The decision

Heard at: Field House

EA (GBTS info _ Speculative Reasons) Turkey [2004] UKIAT 00050
On 25 February 2004


Date Determination notified:

23 March 2004


His Honour Judge N Ainley (Chairman)
Mr R Hamilton







1. This is an appeal by the claimant from the determination of Mr Ward sitting as an Adjudicator on 14 January 2003.

2. The claimant is a Turkish citizen and is female. The basis of her claim is that her late husband was a PKK supporter who was taken by the authorities and tortured on a number of occasions. Eventually he was shot and killed by them. She came to the United Kingdom in July 2002 and claims that if she were to be returned to Turkey, because of her family’s associations with the PKK, she would be at risk of persecution.

3. The Adjudicator found that her accounts of her husband’s mistreatment and of the dangers that she would face on return were untrue and he dismissed her appeal.

4. There are two matters before the Tribunal. One is an application for this hearing to be adjourned to produce further evidence and the other, should that application fail, is that the matter should be remitted to be reheard by another Adjudicator.

5. In order to deal with the application and indeed with the appeal itself, it is necessary to go into the facts.

6. In her statement the claimant said that her husband was a PKK supporter and this led to raids on the house. She said she did not know how often the raids occurred as she was bad with dates and was uneducated. She said that on one occasion her husband was tortured so badly that he had to remain at home for 3 months, never making a full recovery from his ill-treatment. She said that her husband was also visited by HADEP members and they would discuss politics.

7. She said that she remembered how her husband died. Their house was raided by Gendarmes who kicked down the wooden door attacked her and made as if to rape her. She was told to lie on the floor but her husband jumped on top of her. She heard a gun shot and fainted. When she came round she was in hospital and found out later that her husband had been killed. She mentioned that she had some injuries to her chest, right arm and head.

8. After this happened she returned to the village but discovered that her three sons had left home and were missing. They had gone away having heard what had happened to their parents. She did not see them again until she came to the United Kingdom in July 2002 where one of them was already living and where another has since joined her.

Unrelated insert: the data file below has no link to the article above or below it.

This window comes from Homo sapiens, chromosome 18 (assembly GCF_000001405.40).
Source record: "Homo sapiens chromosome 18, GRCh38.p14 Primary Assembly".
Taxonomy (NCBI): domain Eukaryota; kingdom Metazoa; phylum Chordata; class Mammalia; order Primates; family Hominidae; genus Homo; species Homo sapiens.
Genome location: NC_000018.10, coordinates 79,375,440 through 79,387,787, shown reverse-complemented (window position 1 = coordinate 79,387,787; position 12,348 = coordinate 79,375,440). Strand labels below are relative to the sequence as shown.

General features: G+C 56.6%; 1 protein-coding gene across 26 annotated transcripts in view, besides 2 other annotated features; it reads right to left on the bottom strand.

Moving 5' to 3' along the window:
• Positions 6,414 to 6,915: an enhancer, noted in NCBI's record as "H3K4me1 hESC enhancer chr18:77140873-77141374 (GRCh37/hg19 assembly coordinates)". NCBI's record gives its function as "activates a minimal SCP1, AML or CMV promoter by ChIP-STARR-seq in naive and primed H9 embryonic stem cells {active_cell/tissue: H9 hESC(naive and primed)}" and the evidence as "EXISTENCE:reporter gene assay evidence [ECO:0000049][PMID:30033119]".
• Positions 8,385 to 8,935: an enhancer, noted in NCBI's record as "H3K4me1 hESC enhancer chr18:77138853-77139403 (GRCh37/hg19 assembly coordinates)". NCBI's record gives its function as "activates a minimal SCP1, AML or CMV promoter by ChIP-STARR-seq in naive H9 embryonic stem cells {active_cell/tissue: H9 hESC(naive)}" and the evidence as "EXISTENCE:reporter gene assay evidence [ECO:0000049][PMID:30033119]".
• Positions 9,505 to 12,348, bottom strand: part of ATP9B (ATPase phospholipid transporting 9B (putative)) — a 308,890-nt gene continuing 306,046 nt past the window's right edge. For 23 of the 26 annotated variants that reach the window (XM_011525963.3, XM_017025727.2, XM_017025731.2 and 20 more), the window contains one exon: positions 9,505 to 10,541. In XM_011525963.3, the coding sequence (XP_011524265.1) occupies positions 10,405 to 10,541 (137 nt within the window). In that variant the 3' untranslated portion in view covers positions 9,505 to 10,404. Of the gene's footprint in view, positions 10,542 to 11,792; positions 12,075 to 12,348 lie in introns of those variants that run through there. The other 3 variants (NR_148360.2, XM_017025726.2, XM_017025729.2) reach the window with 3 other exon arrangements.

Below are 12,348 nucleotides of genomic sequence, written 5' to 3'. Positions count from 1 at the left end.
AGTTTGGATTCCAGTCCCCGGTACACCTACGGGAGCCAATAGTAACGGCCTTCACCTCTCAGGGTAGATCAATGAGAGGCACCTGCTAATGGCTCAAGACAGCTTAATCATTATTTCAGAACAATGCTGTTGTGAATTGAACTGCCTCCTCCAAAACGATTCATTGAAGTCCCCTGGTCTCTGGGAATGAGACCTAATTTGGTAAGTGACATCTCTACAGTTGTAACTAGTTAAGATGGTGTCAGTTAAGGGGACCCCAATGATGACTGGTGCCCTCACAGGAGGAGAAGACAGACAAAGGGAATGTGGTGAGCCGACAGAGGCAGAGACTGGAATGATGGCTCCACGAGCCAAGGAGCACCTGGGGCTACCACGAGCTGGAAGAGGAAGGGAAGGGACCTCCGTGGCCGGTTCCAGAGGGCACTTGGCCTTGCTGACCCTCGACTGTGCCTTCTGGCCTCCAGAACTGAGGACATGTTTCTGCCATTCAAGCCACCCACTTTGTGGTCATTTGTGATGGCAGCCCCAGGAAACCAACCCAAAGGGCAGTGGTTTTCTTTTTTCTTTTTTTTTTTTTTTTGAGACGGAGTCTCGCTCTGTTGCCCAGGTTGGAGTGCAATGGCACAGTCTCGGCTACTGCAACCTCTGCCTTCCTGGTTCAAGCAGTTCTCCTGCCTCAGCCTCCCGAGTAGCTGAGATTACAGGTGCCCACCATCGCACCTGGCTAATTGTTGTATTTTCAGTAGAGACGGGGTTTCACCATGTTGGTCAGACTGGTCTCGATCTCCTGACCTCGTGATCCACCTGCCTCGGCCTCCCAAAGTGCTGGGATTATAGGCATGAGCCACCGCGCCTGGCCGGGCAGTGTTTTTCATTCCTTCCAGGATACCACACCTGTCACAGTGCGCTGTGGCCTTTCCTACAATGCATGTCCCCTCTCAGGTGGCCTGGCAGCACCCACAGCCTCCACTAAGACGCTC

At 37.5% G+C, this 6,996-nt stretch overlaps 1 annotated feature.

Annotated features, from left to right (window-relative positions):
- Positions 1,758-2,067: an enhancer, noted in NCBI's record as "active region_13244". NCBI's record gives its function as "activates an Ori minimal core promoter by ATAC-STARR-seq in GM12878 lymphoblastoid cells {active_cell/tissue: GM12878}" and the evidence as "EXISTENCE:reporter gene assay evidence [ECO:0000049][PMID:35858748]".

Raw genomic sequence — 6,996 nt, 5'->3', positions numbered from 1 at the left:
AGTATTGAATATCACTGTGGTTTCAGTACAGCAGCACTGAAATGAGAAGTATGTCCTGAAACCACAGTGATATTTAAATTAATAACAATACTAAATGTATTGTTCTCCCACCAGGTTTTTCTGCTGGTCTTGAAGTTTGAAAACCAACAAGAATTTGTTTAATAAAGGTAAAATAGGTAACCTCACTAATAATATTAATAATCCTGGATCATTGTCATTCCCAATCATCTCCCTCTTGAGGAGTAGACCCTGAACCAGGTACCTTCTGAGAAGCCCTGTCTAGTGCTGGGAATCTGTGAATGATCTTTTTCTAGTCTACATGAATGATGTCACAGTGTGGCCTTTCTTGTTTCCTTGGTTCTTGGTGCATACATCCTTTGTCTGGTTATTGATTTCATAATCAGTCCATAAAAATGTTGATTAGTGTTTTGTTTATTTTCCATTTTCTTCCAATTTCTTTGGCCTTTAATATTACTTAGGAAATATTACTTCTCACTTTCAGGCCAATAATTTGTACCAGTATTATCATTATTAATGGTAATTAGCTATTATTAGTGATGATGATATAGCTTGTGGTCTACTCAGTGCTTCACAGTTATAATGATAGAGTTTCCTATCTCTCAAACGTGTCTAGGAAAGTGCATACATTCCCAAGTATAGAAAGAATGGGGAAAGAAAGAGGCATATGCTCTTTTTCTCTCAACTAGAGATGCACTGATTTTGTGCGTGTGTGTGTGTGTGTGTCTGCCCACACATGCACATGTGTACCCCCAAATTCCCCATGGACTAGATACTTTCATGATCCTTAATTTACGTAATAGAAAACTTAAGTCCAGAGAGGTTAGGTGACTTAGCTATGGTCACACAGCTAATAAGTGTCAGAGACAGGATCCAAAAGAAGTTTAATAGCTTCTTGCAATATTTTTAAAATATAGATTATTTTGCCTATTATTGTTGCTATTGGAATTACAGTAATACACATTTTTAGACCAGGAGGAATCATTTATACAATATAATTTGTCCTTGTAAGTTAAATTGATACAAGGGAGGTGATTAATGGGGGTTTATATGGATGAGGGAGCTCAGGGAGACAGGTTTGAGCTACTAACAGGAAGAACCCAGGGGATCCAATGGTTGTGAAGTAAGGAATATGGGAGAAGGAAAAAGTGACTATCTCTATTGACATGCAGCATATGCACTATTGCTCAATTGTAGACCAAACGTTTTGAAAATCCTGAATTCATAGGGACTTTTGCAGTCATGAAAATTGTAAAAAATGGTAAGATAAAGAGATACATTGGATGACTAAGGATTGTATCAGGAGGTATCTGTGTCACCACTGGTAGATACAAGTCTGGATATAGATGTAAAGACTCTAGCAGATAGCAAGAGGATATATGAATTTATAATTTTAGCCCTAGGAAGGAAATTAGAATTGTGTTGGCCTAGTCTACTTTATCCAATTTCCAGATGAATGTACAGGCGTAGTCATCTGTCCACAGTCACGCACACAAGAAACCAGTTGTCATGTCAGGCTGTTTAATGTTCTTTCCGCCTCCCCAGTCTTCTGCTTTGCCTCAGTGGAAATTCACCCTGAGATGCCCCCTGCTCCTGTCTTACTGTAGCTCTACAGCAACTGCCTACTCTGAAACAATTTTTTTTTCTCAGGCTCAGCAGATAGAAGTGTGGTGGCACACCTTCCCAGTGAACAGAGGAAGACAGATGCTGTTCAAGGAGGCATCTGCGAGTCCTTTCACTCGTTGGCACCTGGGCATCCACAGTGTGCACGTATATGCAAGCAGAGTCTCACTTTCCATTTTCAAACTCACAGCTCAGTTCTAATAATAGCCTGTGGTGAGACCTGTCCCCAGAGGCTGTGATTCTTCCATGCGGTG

9. Her statement was supplemented by a psychiatric report compiled by Dr Clark. He interviewed her on 9 January 2003 and she told him of the account of what had happened to her. He came to the conclusion that she was severely distressed and that also she was not in a fit state to give evidence because this might precipitate a panic attack or an acute asthmatic attack.

10. Some of the facts that were given to the psychiatrist are different from those that were eventually given in evidence. She stated to the psychiatrist that her husband had been taken and mistreated on a number of occasions but that the final occasion was in early 2002 when the Gendarmes came to the house while her sons were out, attempted to rape her and shot him while her husband was trying to protect her. She stated that two of her sons had already fled to England and after her release from hospital she stayed with her sister-in-law until she could travel to England.

11. In her evidence which, according to the Adjudicator, she was quite able to give, showing no difficulty in answering the questions that were asked her, she said when examined that her husband had died in 1999; in other words, rather more than 3 years before the hearing date instead of the few months that would have elapsed since his death if the account she had given to the psychiatrist were correct. This discrepancy on its own is capable of casting serious doubt on the account the claimant gave and her risk on return because if what she was saying in evidence were true she had obviously been living in Turkey for a period of 3 years since her husband died without having any trouble from the authorities at all. One would then be entitled to ask what the precipitating event that led to her leaving could possibly have been if it was connected with any persecution inflicted by the authorities.

12. The Adjudicator found that there were other aspects of her evidence that were unsatisfactory. She was asked what her husband did to assist the PKK and said that she could not remember. The Adjudicator said that he found that not possible to follow because she would be bound to ask her husband, as in ordinary human nature one would, why the house was being raided or why he was being taken away when those events occurred. She also gave evidence that was different from what she said earlier in respect of her children. She was asked who looked after her when she was released from hospital and said that her children looked after her. She then contradicted that evidence saying that the children had fled after her husband was killed and that her brother-in-law looked after her. There again, the Adjudicator found it difficult to see that there could be an honest explanation for that discrepancy. What also troubled the Adjudicator considerably was that there was no death certificate for her husband and he could not understand why one had not been obtained. There is no question but the lack of the existence of the death certificate was a factor in his assessment of credibility. He was further troubled by the fact that although two of the claimant’s sons were in the United Kingdom neither of them came along to corroborate her account. Although corroboration is not necessary the fact that the sons were not called did seem to him to call for some sort of explanation.

13. In short the Adjudicator held that the whole story was made up and that the claimant had nothing to fear from the authorities.

14. Since then the death certificate has come to light and it was placed before us. No one challenges its authenticity. What it shows is in our judgment of considerable support to the conclusions that the Adjudicator had came to without seeing it. The certificate shows that the claimant’s husband died on 5 May 1999 at 9.30 am of natural causes. We can think of no reason why, if the authorities thought he was a terrorist and had shot him there should be any reason they should feel any need to conceal the fact that his death was as a result of a clash with the security forces. Indeed there is a specific code for death in a clash with security forces provided for in Turkish death certificates. The position would therefore seem to be according to an authentic document that the story of her husband’s murder is a fabrication and that he died several years before she left Turkey of natural causes; nothing to do with the authorities at all.